By Christopher Guenette
In recent years, elder abuse has become more and more prevalent with regard to the financial services industry. It is currently estimated that 1 in 20 older adults have reported some sort of financial mistreatment in the last 12 months (a staggering number, considering that estimates show a large amount of financial elder abuse mistreatment goes unreported).
Financial institutions have and continue to put some safeguards in place to minimize elder abuse and its effects on members and the community.
Consumers can do a couple key things in order to add extra protection against financial elder abuse, and while these protections do not eliminate the potential for it to occur, they can certainly aid as a deterrent.
Get to know your credit union or bank
Introduce yourself to staff and the management team at your local branch as an initial and key way to protect yourself. Bankers are trained to notice and be proactive in identifying irregular banking habits, as well as presenting solutions to help achieve financial goals and objectives. If they notice that a transaction (or series of transactions) is out of the norm, bankers will often ask questions and follow up to ensure it is reasonable. When it does not add up, there are departments in place at financial institutions that can look into these inconsistent transactions at a deeper level. Forming a relationship with several bankers at your local branch often can lead to more trust in every day transactions and more scrutiny of outside the norm transactions, both of which can be very valuable.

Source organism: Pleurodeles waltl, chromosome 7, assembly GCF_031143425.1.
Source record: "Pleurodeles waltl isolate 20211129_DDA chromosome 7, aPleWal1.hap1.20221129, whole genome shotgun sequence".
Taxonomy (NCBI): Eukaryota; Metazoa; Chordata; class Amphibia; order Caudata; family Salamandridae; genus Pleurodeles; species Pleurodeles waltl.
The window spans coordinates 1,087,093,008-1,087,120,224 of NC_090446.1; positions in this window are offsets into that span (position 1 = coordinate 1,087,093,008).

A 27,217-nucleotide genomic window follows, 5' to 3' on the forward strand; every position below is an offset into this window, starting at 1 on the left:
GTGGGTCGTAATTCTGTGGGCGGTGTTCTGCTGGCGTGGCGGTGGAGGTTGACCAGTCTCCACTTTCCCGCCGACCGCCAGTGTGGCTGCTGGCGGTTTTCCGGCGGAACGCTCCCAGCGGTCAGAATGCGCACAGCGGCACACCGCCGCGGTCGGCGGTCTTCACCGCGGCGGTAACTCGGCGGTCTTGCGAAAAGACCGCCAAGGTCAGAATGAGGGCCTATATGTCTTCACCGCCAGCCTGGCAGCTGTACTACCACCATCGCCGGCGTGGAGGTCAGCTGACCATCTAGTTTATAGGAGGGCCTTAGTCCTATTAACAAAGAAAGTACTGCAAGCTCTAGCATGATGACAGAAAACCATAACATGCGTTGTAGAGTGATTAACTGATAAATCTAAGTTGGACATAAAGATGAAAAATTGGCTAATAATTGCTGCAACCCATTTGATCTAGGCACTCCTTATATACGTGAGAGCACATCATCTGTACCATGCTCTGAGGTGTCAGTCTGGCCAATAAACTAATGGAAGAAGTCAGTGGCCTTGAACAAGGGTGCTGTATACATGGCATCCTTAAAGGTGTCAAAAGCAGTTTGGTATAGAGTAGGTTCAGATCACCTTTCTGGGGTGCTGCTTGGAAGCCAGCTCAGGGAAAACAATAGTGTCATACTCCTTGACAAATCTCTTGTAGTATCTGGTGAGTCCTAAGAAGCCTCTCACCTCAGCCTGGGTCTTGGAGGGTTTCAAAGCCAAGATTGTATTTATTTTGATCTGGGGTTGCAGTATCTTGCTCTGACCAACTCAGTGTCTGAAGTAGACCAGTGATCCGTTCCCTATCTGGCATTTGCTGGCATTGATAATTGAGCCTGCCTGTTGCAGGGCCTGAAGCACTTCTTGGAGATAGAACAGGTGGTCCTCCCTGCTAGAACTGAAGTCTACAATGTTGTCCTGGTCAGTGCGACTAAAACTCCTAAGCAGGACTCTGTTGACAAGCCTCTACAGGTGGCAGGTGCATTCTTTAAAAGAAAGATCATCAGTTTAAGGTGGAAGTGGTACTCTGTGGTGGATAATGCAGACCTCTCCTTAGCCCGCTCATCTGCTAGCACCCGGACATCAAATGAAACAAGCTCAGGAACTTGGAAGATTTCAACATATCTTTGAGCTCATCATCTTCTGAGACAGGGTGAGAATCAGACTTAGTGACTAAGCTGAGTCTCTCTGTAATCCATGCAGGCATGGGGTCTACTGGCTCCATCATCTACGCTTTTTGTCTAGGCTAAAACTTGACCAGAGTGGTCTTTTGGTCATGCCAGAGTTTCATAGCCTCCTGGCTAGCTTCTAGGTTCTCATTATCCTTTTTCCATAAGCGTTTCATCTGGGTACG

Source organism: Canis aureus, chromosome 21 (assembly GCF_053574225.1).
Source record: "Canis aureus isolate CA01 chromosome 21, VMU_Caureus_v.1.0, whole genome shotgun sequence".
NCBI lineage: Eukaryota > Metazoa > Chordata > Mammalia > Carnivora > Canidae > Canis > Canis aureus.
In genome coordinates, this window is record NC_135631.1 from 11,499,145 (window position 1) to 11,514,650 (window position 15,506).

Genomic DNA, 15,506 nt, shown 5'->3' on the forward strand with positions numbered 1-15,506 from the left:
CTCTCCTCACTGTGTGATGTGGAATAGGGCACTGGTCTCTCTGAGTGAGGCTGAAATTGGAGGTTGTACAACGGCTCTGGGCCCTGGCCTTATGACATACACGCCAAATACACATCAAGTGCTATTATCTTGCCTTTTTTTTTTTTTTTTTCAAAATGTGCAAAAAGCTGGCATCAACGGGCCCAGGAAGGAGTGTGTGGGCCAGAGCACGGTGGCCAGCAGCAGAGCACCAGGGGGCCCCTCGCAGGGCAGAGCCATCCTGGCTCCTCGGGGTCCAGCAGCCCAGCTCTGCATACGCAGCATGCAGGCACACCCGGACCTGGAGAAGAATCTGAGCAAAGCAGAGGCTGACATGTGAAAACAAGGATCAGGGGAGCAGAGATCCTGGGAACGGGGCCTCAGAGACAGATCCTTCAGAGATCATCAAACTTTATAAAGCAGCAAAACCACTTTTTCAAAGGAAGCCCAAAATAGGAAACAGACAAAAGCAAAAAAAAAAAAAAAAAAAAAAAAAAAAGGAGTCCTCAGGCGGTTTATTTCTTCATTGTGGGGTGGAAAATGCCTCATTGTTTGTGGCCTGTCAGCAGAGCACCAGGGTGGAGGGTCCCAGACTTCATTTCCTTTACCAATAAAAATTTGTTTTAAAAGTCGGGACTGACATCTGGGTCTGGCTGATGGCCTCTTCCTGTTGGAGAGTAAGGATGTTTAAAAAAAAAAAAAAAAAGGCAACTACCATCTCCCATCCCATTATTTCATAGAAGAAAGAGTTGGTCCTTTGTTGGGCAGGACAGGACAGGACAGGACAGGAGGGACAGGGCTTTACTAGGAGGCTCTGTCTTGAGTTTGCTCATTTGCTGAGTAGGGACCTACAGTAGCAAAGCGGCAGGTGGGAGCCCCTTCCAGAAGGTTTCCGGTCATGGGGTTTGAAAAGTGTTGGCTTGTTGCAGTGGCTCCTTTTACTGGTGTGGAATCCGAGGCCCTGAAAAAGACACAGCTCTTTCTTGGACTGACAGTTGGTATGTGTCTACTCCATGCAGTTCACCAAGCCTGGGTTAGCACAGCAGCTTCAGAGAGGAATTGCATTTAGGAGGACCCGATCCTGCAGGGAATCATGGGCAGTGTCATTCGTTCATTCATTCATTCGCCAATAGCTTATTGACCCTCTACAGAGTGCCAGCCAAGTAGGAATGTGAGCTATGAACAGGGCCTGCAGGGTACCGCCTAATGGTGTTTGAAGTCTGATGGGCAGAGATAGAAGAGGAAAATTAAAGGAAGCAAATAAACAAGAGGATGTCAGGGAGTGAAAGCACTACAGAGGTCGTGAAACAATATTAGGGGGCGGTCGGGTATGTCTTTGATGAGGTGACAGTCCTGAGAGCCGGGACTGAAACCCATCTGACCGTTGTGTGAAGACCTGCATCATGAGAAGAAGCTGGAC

Work with a team of people
A big key to minimizing financial elder abuse is to work with a team of individuals that can maintain checks and balances. Talking and informing several trusted professionals about your financial wants and desires can reduce financial elder abuse greatly. The larger the percent of your personal professional team (accountant, attorney, banker, etc.) that are aware of your goals and objectives, the more likely they are to protect against and bring up concerns over variances from that plan.
Account titles are more important than you think
Titling of bank accounts can make a significant difference in the prevention of/deterrence of elder abuse. Financial products and services that are titled under trusts, joint ownership, or with a power of attorney can provide some added protection. Some of these vehicles make it tough to change or rename accounts without several different people getting involved, minimizing the chances of financial elder abuse. Always consult a trust attorney and Certified Public Accountant to find out more about the legal and tax implications of trust and power of attorney titling.
In addition to the items above there are numerous seminars and countless articles regarding financial elder abuse and the effects it has on victims. Furthermore, certain agencies and professionals focus exclusive (or significant) parts of their business or organization on the detection, prevention, and reporting of elder abuse with regards to financial services. Consulting with these agencies and professionals can help ensure financial elder abuse is as preventable as possible.
Christopher Guenette is Vice President of Retail Banking for First Citizens’ Federal Credit Union. He can be reached at Christopher.firstname.lastname@example.org.
Financial Elder Abuse: Put some safeguards in place
By Christopher Guenette